WASHINGTON - Federal regulators are six months into a wide-ranging investigation of U.S. oil markets, with a focus on possible price manipulation.
The Commodity Futures Trading Commission yesterday said it started the probe in December and took the unusual step of publicizing it "because of today's unprecedented market conditions."
Crude prices have risen more than 42 percent since early December, even after a decline yesterday of more than $4 to $126.62 a barrel on the New York Mercantile Exchange. Gasoline prices are nearing a national average of $4 a gallon, up from about $3.20 a year ago.
The commission said details of the investigation remain confidential, but announced a handful of other initiatives designed to increase transparency of U.S. and international energy-futures markets.
For example, the CFTC said it will immediately require monthly reports from institutional investors who manage funds designed to mimic the price of crude oil and other energy futures. The goal, the agency said, is to identify the amount of such index trading and to "ensure that this type of trading activity is not adversely impacting the price-discovery process."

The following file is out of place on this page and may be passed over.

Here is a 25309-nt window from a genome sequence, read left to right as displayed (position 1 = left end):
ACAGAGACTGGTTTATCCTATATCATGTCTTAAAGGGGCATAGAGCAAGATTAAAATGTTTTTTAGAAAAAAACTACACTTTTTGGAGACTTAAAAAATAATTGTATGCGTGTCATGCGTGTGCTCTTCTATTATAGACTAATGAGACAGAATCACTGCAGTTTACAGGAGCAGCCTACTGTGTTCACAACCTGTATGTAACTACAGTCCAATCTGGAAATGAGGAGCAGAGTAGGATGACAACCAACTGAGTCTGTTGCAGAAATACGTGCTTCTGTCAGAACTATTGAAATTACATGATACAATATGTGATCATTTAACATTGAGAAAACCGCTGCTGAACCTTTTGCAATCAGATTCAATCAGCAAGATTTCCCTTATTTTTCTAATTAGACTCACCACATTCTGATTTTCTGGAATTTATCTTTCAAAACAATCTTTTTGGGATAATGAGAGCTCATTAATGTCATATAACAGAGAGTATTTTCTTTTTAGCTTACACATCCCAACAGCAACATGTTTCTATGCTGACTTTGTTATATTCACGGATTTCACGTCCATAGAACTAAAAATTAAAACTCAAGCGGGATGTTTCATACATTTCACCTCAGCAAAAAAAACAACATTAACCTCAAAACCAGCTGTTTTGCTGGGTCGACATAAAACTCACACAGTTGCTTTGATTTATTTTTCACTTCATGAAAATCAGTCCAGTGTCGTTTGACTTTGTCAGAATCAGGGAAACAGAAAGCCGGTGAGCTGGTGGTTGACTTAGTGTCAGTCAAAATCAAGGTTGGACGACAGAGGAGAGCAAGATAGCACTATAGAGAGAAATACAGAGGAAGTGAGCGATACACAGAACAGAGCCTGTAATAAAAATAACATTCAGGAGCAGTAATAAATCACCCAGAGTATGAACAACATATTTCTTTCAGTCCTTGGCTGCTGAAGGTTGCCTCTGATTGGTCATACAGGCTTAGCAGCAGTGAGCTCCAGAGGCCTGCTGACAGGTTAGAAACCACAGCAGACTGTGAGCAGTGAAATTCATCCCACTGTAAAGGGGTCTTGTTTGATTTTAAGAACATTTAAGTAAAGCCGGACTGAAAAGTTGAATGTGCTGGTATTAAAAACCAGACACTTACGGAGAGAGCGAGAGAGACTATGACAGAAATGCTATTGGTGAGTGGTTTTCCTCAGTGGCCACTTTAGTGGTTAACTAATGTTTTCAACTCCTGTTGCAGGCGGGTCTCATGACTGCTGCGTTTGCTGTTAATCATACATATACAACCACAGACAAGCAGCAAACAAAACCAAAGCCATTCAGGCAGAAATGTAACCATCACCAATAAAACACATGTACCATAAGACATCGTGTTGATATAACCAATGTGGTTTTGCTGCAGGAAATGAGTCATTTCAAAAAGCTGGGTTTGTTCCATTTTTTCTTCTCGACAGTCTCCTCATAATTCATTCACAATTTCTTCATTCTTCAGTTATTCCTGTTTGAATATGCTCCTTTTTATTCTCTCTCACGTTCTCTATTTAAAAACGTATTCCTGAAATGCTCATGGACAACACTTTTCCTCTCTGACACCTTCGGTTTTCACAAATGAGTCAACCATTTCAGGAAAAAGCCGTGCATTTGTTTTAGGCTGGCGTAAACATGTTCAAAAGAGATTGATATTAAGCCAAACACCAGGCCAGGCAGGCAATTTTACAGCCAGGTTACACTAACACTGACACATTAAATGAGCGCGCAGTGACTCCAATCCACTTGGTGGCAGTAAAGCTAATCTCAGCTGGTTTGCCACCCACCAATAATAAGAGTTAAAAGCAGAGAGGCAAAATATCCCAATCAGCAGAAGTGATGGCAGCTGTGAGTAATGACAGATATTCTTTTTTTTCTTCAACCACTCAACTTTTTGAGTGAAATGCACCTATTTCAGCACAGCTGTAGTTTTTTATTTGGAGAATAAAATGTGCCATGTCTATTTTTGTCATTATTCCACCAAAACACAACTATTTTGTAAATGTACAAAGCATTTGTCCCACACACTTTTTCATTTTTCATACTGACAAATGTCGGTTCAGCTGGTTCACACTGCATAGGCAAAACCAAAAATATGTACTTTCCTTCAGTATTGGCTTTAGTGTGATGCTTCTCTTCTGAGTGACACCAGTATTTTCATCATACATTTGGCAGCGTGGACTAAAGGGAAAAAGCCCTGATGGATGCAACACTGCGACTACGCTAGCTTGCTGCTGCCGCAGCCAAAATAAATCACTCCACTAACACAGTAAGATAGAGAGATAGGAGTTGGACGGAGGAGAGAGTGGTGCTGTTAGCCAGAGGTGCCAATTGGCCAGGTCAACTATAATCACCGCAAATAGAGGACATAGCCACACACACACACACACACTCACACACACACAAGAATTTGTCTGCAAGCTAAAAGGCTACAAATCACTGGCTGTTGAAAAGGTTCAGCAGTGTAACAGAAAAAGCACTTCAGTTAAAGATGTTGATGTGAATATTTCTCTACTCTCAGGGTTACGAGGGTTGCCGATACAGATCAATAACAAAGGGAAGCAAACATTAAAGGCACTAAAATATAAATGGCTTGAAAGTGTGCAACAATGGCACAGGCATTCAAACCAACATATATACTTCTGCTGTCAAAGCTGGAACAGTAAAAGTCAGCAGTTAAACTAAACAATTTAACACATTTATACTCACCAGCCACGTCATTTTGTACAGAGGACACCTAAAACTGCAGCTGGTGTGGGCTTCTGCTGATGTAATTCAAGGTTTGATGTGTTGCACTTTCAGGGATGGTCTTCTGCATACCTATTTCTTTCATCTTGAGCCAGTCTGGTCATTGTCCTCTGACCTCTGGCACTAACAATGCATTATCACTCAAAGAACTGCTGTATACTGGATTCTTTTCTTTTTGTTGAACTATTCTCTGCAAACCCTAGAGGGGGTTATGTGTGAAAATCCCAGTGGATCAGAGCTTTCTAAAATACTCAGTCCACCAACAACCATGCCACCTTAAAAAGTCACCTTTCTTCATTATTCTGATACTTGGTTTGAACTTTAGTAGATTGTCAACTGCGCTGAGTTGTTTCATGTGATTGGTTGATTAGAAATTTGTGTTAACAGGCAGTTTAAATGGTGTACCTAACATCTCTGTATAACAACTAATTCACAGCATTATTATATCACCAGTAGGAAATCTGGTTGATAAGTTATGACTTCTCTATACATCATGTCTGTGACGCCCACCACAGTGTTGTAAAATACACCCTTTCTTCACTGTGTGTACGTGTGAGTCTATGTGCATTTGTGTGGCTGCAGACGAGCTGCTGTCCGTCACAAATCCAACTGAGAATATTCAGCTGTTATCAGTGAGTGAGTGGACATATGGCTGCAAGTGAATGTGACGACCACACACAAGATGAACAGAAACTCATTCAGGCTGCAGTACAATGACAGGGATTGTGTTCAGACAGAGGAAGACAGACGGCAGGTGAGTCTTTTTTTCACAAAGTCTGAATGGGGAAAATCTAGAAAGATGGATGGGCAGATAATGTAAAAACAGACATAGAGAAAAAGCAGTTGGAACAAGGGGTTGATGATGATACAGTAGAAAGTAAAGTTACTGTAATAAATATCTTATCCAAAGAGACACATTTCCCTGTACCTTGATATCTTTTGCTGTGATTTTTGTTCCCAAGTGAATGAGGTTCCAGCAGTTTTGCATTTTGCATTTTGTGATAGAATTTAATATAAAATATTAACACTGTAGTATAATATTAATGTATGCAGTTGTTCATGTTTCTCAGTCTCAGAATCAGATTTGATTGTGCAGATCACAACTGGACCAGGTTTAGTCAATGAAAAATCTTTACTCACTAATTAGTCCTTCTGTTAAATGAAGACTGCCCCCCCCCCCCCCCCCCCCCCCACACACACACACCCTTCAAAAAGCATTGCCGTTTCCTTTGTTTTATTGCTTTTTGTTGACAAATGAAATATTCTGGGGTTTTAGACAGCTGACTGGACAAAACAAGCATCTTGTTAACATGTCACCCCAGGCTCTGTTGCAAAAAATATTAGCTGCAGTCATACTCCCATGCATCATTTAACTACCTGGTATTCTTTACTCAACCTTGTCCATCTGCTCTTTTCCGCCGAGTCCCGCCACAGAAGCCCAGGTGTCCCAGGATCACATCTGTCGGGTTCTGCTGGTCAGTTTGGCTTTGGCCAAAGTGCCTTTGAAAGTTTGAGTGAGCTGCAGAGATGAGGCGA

The CFTC also said it has reached an agreement with its British counterpart and InterContinental Exchange Inc.'s Futures Europe to expand surveillance of energy-futures contracts with U.S. delivery points, including the benchmark West Texas Intermediate crude, which trades on the Nymex.
Analysts said the CFTC action would likely have a limited impact on oil prices, which have risen on a combination of factors, including growing demand in China and other developed nations, the falling value of the dollar, geopolitical tensions and low interest rates, which have fueled a futures-buying binge by institutional investors seeking to ride oil's upward momentum.
It is the last factor, exacerbated by the Federal Reserve's efforts to prop up the ailing housing market, that is playing the biggest role in the recent runup, according to Howard Simons, a strategist at Bianco Research in Chicago.
"Eliminate that excess money and the problem [of soaring prices] disappears," he said.